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You will be referred to us if there is a concern regarding your liver, pancreas or biliary system. We manage a wide range of conditions including cirrhosis, alcohol-related liver diseases, fatty liver, autoimmune conditions, biliary conditions, metabolic liver disease and cancers of the liver, gallbladder or pancreas.

We are a regional referral unit for complex liver and pancreaticobiliary diseases, and viral hepatitis, seeing patients from South West London hospitals. We work very closely with the King’s College Hospital for patients where liver, pancreas or biliary surgery, including liver transplantation, is being considered.

The historical routine waiting time to be seen in clinic was 3-6 months, but we hope the introduction of a new model of streamlining assessment and investigations once your GP has referred you to us, called the Hepatology Clinical Assessment Service (CAS) will mean more rapid evaluation (see Hepatology CAS leaflet).

We have currently moved to the CAS service as a pilot project. Traditionally, there have been four general clinics per week at St. George’s including Monday mornings and Tuesday afternoons, and a weekly clinic on Wednesday afternoon at Queen Mary’s Hospital (Roehampton) and alternate weeks at The Nelson Health Centre (South Wimbledon). Additionally, there are two viral hepatitis clinics at St. George’s on Tuesday afternoons, and a Stable Cirrhosis clinic on Monday morning.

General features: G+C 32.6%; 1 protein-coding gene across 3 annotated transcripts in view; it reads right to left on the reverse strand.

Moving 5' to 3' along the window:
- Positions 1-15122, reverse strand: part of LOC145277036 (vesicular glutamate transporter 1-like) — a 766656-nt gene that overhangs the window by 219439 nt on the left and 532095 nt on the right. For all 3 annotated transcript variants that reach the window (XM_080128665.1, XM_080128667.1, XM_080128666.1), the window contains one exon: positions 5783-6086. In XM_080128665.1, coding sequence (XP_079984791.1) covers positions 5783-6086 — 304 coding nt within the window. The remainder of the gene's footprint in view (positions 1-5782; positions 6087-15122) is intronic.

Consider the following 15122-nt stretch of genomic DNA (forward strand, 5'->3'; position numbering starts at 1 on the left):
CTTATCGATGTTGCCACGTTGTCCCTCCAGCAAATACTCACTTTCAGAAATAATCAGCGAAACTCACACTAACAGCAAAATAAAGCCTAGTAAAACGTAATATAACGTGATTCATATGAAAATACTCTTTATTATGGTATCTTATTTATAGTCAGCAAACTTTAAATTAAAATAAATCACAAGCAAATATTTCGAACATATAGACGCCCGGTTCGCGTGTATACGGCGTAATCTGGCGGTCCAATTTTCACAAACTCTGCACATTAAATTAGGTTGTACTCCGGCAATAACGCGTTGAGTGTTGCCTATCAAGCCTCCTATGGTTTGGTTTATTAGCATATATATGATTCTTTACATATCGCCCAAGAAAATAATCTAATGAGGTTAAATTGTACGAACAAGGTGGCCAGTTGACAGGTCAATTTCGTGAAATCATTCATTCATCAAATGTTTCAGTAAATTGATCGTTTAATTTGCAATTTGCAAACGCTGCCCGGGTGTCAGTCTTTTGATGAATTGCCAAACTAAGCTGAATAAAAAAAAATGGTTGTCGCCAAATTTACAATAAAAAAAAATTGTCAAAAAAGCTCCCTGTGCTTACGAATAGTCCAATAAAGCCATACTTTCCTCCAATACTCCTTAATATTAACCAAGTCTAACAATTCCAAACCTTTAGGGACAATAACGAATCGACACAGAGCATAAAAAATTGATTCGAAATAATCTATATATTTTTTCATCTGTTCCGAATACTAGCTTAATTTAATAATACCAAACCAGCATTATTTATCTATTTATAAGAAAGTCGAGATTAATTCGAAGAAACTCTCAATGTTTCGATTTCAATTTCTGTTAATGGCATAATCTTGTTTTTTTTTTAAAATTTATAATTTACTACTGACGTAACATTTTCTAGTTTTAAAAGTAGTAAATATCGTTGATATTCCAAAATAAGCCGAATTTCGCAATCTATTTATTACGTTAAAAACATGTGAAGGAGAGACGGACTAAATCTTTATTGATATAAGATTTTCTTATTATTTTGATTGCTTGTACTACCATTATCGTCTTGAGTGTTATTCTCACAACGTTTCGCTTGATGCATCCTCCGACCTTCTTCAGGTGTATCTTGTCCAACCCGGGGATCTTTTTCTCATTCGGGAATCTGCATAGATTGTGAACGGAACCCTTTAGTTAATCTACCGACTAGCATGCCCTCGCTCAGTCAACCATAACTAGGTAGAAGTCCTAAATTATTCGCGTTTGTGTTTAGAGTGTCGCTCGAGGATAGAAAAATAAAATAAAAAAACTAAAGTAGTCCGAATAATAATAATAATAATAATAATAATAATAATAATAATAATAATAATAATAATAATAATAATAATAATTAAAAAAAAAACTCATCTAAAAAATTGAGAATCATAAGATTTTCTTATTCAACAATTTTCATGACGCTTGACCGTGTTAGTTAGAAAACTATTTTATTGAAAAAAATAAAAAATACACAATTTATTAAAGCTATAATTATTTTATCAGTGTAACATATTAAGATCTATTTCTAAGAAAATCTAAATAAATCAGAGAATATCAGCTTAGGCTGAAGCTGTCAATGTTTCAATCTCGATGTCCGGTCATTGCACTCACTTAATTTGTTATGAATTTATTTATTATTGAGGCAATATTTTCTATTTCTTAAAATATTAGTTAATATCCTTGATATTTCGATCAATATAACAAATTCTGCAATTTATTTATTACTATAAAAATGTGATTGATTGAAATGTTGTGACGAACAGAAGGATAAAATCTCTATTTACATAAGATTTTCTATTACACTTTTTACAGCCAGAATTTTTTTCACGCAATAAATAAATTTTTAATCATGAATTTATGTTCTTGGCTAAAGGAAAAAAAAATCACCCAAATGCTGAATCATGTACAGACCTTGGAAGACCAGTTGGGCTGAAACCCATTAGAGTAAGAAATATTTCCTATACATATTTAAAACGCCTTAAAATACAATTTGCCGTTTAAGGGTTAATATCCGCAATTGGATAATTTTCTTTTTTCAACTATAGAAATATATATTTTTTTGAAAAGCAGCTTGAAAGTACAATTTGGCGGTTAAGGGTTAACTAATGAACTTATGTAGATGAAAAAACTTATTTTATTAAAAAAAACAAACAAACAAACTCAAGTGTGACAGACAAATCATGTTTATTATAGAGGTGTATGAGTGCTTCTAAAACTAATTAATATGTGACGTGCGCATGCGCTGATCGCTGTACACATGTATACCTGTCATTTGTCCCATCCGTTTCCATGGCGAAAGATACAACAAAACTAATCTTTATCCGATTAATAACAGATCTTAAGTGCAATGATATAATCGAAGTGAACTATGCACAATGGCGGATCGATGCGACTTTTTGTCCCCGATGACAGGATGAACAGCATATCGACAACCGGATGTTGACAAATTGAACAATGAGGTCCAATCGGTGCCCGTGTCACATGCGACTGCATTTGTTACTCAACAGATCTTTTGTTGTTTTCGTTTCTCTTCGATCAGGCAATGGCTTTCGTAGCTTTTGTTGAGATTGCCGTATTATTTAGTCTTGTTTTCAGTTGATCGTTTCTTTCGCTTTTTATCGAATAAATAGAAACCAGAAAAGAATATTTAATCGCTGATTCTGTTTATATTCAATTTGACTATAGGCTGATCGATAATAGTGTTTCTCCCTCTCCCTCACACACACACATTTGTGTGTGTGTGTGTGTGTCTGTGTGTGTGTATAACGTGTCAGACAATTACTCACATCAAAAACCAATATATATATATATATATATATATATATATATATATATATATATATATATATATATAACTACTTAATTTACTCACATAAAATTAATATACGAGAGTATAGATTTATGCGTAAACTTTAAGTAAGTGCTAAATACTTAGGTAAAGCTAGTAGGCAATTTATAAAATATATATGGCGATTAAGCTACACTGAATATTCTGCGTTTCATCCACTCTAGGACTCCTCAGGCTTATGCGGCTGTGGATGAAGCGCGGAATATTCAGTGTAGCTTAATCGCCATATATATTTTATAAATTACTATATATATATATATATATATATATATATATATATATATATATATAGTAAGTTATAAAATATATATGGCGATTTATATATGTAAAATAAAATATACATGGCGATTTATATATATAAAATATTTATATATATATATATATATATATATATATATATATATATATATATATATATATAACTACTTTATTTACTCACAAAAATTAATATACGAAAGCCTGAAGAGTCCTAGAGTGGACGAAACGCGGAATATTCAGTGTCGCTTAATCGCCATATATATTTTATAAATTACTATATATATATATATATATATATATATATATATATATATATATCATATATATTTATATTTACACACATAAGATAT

Due to coronavirus pandemic, most clinics have become telephone consultations though we retain capacity to see patients face-to-face at the clinician’s discretion. Please carefully look out for any communications about your clinic appointments.

In addition to our out-patient work we have a dedicated in-patient hepatology service with a daily review of patients with liver, pancreatic and biliary related diseases by a consultant liver specialist. A Gastro-intestinal and Liver Day Unit is also being piloted to enable patients to be assessed or receive treatment without the need for admission.

Our role as a teaching hospital means we are responsible for training medical students, trainee doctors and allied health professionals. We also have an active research programme including participation in national and international studies, for which you may be approached to take part.